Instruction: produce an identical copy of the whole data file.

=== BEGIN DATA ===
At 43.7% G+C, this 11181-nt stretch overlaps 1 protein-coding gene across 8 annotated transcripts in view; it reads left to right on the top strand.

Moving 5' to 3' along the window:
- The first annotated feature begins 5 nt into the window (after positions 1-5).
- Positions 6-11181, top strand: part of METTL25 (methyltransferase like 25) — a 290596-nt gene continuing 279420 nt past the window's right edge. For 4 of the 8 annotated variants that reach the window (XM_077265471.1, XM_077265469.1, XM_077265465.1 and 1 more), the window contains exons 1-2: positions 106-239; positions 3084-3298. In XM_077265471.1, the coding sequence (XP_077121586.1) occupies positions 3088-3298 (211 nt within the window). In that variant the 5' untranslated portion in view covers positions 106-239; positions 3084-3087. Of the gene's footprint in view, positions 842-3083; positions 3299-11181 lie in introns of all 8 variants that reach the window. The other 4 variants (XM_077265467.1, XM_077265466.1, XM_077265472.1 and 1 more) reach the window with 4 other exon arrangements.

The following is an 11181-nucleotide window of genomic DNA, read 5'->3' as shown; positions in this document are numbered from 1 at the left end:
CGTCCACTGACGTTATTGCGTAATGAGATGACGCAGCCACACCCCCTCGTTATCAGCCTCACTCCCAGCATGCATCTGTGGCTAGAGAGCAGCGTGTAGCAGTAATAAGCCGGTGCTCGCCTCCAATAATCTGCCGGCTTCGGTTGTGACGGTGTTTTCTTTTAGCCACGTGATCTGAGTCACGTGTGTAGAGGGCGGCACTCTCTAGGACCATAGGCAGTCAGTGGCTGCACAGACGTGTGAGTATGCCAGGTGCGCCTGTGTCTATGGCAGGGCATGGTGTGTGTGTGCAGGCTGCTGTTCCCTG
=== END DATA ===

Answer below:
At 43.7% G+C, this 11181-nt stretch overlaps 1 protein-coding gene across 8 annotated transcripts in view; it reads left to right on the top strand.

Moving 5' to 3' along the window:
- The first annotated feature begins 5 nt into the window (after positions 1-5).
- Positions 6-11181, top strand: part of METTL25 (methyltransferase like 25) — a 290596-nt gene continuing 279420 nt past the window's right edge. For 4 of the 8 annotated variants that reach the window (XM_077265471.1, XM_077265469.1, XM_077265465.1 and 1 more), the window contains exons 1-2: positions 106-239; positions 3084-3298. In XM_077265471.1, the coding sequence (XP_077121586.1) occupies positions 3088-3298 (211 nt within the window). In that variant the 5' untranslated portion in view covers positions 106-239; positions 3084-3087. Of the gene's footprint in view, positions 842-3083; positions 3299-11181 lie in introns of all 8 variants that reach the window. The other 4 variants (XM_077265467.1, XM_077265466.1, XM_077265472.1 and 1 more) reach the window with 4 other exon arrangements.

The following is an 11181-nucleotide window of genomic DNA, read 5'->3' as shown; positions in this document are numbered from 1 at the left end:
CGTCCACTGACGTTATTGCGTAATGAGATGACGCAGCCACACCCCCTCGTTATCAGCCTCACTCCCAGCATGCATCTGTGGCTAGAGAGCAGCGTGTAGCAGTAATAAGCCGGTGCTCGCCTCCAATAATCTGCCGGCTTCGGTTGTGACGGTGTTTTCTTTTAGCCACGTGATCTGAGTCACGTGTGTAGAGGGCGGCACTCTCTAGGACCATAGGCAGTCAGTGGCTGCACAGACGTGTGAGTATGCCAGGTGCGCCTGTGTCTATGGCAGGGCATGGTGTGTGTGTGCAGGCTGCTGTTCCCTG